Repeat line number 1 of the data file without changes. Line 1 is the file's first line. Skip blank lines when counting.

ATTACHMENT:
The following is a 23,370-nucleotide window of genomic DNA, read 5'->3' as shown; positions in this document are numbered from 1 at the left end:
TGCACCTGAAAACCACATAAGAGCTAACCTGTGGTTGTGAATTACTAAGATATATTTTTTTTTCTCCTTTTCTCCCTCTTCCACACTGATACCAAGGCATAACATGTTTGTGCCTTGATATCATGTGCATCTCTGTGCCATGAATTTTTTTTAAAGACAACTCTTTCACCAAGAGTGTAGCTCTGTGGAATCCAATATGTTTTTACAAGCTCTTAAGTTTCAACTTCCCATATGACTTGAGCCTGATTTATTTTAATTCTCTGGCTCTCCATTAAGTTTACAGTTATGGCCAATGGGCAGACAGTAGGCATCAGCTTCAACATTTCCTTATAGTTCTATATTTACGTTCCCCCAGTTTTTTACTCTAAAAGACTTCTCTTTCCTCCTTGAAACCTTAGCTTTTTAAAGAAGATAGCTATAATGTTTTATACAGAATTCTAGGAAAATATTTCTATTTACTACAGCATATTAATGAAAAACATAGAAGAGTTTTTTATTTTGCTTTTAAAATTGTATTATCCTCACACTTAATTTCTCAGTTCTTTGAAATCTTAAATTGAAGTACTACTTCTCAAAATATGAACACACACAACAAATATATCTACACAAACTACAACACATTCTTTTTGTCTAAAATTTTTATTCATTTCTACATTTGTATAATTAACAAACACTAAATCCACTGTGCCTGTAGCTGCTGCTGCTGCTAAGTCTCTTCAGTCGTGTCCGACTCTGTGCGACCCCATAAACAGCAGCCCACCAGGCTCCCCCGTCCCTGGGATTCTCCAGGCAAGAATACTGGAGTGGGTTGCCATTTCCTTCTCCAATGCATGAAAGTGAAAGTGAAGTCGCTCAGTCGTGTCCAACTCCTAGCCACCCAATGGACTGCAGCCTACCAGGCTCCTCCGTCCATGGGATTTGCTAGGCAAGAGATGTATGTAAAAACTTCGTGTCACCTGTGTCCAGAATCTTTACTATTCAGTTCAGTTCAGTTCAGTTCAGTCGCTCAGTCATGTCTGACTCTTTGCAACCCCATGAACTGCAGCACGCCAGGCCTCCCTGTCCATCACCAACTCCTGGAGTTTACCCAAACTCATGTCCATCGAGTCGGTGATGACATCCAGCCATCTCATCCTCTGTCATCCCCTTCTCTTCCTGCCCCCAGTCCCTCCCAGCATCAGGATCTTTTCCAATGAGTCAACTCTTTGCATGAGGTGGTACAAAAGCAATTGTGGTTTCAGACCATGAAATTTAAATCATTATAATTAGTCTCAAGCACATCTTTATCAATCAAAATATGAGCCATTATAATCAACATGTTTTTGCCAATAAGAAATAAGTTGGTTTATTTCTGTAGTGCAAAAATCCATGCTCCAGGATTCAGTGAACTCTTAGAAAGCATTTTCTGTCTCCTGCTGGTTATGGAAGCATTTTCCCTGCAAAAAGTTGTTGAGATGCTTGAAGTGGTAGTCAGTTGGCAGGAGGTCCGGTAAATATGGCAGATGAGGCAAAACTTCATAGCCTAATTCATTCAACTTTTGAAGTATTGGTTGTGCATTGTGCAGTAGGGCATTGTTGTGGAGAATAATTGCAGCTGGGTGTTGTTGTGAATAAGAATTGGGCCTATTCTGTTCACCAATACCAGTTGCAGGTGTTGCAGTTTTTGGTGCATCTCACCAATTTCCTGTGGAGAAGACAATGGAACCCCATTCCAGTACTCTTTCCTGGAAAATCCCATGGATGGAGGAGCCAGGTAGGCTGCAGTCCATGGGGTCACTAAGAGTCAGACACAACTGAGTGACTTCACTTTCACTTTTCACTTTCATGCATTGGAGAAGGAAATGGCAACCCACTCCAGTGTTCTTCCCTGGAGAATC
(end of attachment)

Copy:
The following is a 23,370-nucleotide window of genomic DNA, read 5'->3' as shown; positions in this document are numbered from 1 at the left end: